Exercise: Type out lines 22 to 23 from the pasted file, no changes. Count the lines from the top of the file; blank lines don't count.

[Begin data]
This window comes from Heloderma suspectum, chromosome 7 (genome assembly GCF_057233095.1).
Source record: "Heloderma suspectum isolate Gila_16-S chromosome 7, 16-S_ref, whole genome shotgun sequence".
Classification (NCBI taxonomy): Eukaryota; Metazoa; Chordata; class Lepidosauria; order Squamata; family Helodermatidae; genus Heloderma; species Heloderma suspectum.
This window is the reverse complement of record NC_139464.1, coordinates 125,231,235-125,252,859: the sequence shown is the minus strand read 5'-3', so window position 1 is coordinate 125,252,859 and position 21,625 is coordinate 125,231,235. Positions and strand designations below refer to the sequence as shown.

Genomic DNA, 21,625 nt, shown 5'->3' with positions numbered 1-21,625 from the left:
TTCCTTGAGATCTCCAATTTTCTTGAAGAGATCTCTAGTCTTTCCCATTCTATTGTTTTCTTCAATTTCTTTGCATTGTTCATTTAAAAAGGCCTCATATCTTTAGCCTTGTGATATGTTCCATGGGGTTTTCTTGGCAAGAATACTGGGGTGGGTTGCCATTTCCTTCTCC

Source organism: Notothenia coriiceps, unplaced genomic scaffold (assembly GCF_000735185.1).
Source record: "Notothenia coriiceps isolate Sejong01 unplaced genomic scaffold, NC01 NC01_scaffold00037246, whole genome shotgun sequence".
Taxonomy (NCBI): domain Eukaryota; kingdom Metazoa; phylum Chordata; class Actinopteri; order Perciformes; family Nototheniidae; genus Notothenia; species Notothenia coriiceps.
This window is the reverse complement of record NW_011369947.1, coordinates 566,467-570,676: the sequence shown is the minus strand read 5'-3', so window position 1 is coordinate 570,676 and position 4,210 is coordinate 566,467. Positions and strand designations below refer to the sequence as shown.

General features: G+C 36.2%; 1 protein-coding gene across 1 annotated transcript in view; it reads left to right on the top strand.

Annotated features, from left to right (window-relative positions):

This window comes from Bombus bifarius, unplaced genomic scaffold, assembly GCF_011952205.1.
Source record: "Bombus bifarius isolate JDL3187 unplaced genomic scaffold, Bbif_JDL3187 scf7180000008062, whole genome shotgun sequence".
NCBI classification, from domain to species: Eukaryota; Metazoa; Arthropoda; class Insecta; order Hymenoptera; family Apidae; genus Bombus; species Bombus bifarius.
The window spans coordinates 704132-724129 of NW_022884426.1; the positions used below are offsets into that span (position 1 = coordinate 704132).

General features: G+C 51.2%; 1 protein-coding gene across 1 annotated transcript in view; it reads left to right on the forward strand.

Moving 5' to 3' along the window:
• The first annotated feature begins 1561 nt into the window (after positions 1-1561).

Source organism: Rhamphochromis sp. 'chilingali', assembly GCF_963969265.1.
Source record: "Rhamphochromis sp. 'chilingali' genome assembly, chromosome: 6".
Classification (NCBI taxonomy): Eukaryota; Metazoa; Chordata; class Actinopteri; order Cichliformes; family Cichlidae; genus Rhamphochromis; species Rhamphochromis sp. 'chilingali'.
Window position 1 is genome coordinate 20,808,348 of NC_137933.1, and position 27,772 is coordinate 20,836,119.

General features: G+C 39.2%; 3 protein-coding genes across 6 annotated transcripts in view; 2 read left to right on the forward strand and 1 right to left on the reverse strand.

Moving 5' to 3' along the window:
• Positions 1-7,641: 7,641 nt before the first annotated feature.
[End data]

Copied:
Classification (NCBI taxonomy): Eukaryota; Metazoa; Chordata; class Actinopteri; order Cichliformes; family Cichlidae; genus Rhamphochromis; species Rhamphochromis sp. 'chilingali'.
Window position 1 is genome coordinate 20,808,348 of NC_137933.1, and position 27,772 is coordinate 20,836,119.